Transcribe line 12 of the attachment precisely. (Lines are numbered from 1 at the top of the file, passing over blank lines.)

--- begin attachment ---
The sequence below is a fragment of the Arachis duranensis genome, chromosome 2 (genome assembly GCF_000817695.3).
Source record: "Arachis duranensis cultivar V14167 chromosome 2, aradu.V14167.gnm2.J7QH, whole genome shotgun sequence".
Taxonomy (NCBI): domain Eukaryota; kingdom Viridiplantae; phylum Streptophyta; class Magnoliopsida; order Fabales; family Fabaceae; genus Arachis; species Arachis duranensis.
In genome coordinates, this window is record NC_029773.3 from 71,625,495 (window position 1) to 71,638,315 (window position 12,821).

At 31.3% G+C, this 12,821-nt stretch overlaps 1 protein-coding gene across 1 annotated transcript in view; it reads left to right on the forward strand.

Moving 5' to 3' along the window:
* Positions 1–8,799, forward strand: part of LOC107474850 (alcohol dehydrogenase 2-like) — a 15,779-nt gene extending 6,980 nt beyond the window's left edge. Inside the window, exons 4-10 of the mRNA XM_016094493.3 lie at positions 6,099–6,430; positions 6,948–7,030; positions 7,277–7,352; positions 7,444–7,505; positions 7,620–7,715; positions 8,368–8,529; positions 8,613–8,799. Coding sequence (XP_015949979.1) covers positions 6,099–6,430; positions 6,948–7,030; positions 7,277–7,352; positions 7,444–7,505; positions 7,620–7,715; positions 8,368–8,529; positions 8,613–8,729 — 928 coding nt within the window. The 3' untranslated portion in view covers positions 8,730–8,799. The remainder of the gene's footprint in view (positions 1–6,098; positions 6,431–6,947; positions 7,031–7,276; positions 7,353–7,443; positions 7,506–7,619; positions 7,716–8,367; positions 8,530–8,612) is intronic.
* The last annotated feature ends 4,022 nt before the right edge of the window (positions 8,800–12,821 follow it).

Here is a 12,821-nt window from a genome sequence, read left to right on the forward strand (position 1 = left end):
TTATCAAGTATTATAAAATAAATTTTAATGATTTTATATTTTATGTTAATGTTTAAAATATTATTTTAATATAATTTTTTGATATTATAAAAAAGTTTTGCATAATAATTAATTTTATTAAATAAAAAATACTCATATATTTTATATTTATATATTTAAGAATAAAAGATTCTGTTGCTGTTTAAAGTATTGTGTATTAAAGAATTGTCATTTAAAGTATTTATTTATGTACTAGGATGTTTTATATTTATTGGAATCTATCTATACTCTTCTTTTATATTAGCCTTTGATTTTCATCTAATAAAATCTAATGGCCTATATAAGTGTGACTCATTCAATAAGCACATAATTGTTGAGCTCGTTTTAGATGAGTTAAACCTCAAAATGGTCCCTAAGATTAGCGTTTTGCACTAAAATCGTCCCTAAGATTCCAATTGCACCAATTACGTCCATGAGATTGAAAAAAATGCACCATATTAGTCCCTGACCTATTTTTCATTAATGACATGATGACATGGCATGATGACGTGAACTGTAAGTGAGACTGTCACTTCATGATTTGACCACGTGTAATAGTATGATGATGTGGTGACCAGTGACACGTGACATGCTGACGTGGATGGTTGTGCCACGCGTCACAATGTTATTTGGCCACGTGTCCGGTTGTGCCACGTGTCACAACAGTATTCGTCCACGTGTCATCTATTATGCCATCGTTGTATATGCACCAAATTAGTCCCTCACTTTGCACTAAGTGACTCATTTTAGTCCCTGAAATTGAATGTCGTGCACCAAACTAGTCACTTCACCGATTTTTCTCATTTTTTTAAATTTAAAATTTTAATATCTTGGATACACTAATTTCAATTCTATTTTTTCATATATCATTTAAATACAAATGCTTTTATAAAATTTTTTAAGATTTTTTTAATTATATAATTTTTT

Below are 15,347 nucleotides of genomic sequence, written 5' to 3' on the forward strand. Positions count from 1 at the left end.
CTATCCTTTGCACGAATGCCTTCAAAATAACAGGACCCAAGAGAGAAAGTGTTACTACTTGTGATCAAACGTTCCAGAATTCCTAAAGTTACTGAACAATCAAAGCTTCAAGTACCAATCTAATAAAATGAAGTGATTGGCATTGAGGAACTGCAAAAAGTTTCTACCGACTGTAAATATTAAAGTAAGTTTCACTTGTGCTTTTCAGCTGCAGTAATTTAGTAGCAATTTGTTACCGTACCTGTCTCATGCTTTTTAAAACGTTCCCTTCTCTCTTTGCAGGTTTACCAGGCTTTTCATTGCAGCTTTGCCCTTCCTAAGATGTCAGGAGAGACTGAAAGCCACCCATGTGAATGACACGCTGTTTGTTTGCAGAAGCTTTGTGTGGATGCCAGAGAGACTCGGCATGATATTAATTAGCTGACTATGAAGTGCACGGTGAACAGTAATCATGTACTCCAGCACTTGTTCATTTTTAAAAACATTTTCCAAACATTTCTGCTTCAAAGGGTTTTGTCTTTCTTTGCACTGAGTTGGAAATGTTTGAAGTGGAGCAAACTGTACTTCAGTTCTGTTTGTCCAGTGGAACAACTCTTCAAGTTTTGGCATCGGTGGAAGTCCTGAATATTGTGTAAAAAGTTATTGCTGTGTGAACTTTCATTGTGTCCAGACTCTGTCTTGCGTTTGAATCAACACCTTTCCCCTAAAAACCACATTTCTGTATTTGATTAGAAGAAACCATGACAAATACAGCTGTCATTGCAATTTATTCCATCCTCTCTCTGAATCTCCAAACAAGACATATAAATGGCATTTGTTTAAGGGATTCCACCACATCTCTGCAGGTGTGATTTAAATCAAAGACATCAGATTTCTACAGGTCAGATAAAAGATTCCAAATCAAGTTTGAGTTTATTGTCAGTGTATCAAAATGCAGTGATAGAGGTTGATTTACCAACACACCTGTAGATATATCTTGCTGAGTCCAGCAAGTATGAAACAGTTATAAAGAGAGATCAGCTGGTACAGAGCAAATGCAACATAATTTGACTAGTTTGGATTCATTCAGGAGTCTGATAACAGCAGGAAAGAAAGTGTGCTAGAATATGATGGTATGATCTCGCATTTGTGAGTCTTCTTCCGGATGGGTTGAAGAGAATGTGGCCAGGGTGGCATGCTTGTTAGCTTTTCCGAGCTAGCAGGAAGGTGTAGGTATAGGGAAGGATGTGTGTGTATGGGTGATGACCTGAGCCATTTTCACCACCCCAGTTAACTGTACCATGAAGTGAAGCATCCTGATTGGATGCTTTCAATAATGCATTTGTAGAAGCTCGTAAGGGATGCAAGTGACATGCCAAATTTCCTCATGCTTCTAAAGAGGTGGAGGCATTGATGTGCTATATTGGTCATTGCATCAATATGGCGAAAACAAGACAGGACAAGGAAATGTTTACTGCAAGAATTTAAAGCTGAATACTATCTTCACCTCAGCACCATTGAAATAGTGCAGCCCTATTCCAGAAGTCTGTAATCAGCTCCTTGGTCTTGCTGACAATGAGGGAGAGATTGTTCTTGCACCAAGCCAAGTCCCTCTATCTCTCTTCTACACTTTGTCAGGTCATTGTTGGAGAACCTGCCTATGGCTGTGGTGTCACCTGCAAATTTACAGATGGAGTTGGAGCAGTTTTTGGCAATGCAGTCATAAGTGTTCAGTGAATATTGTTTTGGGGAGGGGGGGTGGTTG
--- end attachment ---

CTATCCTTTGCACGAATGCCTTCAAAATAACAGGACCCAAGAGAGAAAGTGTTACTACTTGTGATCAAACGTTCCAGAATTCCTAAAGTTACTGAACAATCAAAGCTTCAAGTACCAATCTAATAAAATGAAGTGATTGGCATTGAGGAACTGCAAAAAGTTTCTACCGACTGTAAATATTAAAGTAAGTTTCACTTGTGCTTTTCAGCTGCAGTAATTTAGTAGCAATTTGTTACCGTACCTGTCTCATGCTTTTTAAAACGTTCCCTTCTCTCTTTGCAGGTTTACCAGGCTTTTCATTGCAGCTTTGCCCTTCCTAAGATGTCAGGAGAGACTGAAAGCCACCCATGTGAATGACACGCTGTTTGTTTGCAGAAGCTTTGTGTGGATGCCAGAGAGACTCGGCATGATATTAATTAGCTGACTATGAAGTGCACGGTGAACAGTAATCATGTACTCCAGCACTTGTTCATTTTTAAAAACATTTTCCAAACATTTCTGCTTCAAAGGGTTTTGTCTTTCTTTGCACTGAGTTGGAAATGTTTGAAGTGGAGCAAACTGTACTTCAGTTCTGTTTGTCCAGTGGAACAACTCTTCAAGTTTTGGCATCGGTGGAAGTCCTGAATATTGTGTAAAAAGTTATTGCTGTGTGAACTTTCATTGTGTCCAGACTCTGTCTTGCGTTTGAATCAACACCTTTCCCCTAAAAACCACATTTCTGTATTTGATTAGAAGAAACCATGACAAATACAGCTGTCATTGCAATTTATTCCATCCTCTCTCTGAATCTCCAAACAAGACATATAAATGGCATTTGTTTAAGGGATTCCACCACATCTCTGCAGGTGTGATTTAAATCAAAGACATCAGATTTCTACAGGTCAGATAAAAGATTCCAAATCAAGTTTGAGTTTATTGTCAGTGTATCAAAATGCAGTGATAGAGGTTGATTTACCAACACACCTGTAGATATATCTTGCTGAGTCCAGCAAGTATGAAACAGTTATAAAGAGAGATCAGCTGGTACAGAGCAAATGCAACATAATTTGACTAGTTTGGATTCATTCAGGAGTCTGATAACAGCAGGAAAGAAAGTGTGCTAGAATATGATGGTATGATCTCGCATTTGTGAGTCTTCTTCCGGATGGGTTGAAGAGAATGTGGCCAGGGTGGCATGCTTGTTAGCTTTTCCGAGCTAGCAGGAAGGTGTAGGTATAGGGAAGGATGTGTGTGTATGGGTGATGACCTGAGCCATTTTCACCACCCCAGTTAACTGTACCATGAAGTGAAGCATCCTGATTGGATGCTTTCAATAATGCATTTGTAGAAGCTCGTAAGGGATGCAAGTGACATGCCAAATTTCCTCATGCTTCTAAAGAGGTGGAGGCATTGATGTGCTATATTGGTCATTGCATCAATATGGCGAAAACAAGACAGGACAAGGAAATGTTTACTGCAAGAATTTAAAGCTGAATACTATCTTCACCTCAGCACCATTGAAATAGTGCAGCCCTATTCCAGAAGTCTGTAATCAGCTCCTTGGTCTTGCTGACAATGAGGGAGAGATTGTTCTTGCACCAAGCCAAGTCCCTCTATCTCTCTTCTACACTTTGTCAGGTCATTGTTGGAGAACCTGCCTATGGCTGTGGTGTCACCTGCAAATTTACAGATGGAGTTGGAGCAGTTTTTGGCAATGCAGTCATAAGTGTTCAGTGAATATTGTTTTGGGGAGGGGGGGTGGTTG